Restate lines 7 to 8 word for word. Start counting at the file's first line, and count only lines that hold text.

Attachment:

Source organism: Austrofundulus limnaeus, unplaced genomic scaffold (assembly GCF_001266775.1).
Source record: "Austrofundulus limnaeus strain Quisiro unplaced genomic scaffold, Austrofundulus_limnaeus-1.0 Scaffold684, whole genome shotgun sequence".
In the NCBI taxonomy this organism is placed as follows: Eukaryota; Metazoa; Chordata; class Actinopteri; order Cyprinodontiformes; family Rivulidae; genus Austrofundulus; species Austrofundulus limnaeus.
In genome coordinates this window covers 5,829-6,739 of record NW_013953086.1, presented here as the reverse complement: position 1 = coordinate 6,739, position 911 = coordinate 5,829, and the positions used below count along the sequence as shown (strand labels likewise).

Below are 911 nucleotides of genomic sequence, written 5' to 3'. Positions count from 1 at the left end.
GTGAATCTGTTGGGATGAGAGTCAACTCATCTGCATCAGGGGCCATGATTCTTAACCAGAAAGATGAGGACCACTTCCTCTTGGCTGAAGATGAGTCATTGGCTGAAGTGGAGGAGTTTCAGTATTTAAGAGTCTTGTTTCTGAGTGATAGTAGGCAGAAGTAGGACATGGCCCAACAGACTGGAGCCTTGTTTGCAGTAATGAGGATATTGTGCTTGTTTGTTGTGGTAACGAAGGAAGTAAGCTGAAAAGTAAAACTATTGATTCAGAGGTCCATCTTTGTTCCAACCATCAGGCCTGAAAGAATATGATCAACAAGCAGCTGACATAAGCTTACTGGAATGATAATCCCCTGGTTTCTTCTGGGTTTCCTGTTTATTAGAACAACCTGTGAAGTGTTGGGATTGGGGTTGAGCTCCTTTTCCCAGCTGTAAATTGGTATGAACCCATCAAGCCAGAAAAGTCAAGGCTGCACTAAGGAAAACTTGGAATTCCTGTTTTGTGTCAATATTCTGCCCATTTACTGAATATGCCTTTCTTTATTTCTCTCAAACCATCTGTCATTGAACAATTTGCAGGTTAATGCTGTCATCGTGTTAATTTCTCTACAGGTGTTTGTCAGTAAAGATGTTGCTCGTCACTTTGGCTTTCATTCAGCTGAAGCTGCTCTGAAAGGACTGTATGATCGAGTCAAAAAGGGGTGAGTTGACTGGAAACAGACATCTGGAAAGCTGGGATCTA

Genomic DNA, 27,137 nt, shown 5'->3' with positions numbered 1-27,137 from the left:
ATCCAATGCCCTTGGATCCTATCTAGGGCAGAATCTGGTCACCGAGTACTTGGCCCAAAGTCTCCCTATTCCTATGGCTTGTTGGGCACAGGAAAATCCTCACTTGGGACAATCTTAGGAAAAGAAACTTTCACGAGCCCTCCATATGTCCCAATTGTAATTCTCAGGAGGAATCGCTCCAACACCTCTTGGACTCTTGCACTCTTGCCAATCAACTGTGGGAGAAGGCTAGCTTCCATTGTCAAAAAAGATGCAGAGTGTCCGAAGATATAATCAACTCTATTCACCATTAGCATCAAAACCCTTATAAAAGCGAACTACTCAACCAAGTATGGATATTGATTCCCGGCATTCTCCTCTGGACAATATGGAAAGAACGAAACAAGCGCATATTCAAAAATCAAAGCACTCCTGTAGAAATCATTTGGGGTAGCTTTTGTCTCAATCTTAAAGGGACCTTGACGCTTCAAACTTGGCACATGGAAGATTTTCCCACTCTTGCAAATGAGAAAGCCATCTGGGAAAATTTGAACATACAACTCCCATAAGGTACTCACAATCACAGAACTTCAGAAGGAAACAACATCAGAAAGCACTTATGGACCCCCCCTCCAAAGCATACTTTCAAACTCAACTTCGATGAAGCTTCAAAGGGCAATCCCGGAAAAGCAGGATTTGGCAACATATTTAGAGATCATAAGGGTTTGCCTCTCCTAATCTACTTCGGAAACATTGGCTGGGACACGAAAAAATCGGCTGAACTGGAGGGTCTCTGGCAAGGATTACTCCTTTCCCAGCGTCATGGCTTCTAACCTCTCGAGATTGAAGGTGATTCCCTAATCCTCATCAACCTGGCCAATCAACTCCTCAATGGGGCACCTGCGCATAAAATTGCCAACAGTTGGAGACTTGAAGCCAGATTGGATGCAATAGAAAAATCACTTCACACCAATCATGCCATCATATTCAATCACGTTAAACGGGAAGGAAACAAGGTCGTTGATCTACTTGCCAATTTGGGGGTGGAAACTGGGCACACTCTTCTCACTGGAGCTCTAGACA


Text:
Genomic DNA, 27,137 nt, shown 5'->3' with positions numbered 1-27,137 from the left:
ATCCAATGCCCTTGGATCCTATCTAGGGCAGAATCTGGTCACCGAGTACTTGGCCCAAAGTCTCCCTATTCCTATGGCTTGTTGGGCACAGGAAAATCCTCACTTGGGACAATCTTAGGAAAAGAAACTTTCACGAGCCCTCCATATGTCCCAATTGTAATTCTCAGGAGGAATCGCTCCAACACCTCTTGGACTCTTGCACTCTTGCCAATCAACTGTGGGAGAAGGCTAGCTTCCATTGTCAAAAAAGATGCAGAGTGTCCGAAGATATAATCAACTCTATTCACCATTAGCATCAAAACCCTTATAAAAGCGAACTACTCAACCAAGTATGGATATTGATTCCCGGCATTCTCCTCTGGACAATATGGAAAGAACGAAACAAGCGCATATTCAAAAATCAAAGCACTCCTGTAGAAATCATTTGGGGTAGCTTTTGTCTCAATCTTAAAGGGACCTTGACGCTTCAAACTTGGCACATGGAAGATTTTCCCACTCTTGCAAATGAGAAAGCCATCTGGGAAAATTTGAACATACAACTCCCATAAGGTACTCACAATCACAGAACTTCAGAAGGAAACAACATCAGAAAGCACTTATGGACCCCCCCTCCAAAGCATACTTTCAAACTCAACTTCGATGAAGCTTCAAAGGGCAATCCCGGAAAAGCAGGATTTGGCAACATATTTAGAGATCATAAGGGTTTGCCTCTCCTAATCTACTTCGGAAACATTGGCTGGGACACGAAAAAATCGGCTGAACTGGAGGGTCTCTGGCAAGGATTACTCCTTTCCCAGCGTCATGGCTTCTAACCTCTCGAGATTGAAGGTGATTCCCTAATCCTCATCAACCTGGCCAATCAACTCCTCAATGGGGCACCTGCGCATAAAATTGCCAACAGTTGGAGACTTGAAGCCAGATTGGATGCAATAGAAAAATCACTTCACACCAATCATGCCATCATATTCAATCACGTTAAACGGGAAGGAAACAAGGTCGTTGATCTACTTGCCAATTTGGGGGTGGAAACTGGGCACACTCTTCTCACTGGAGCTCTAGACA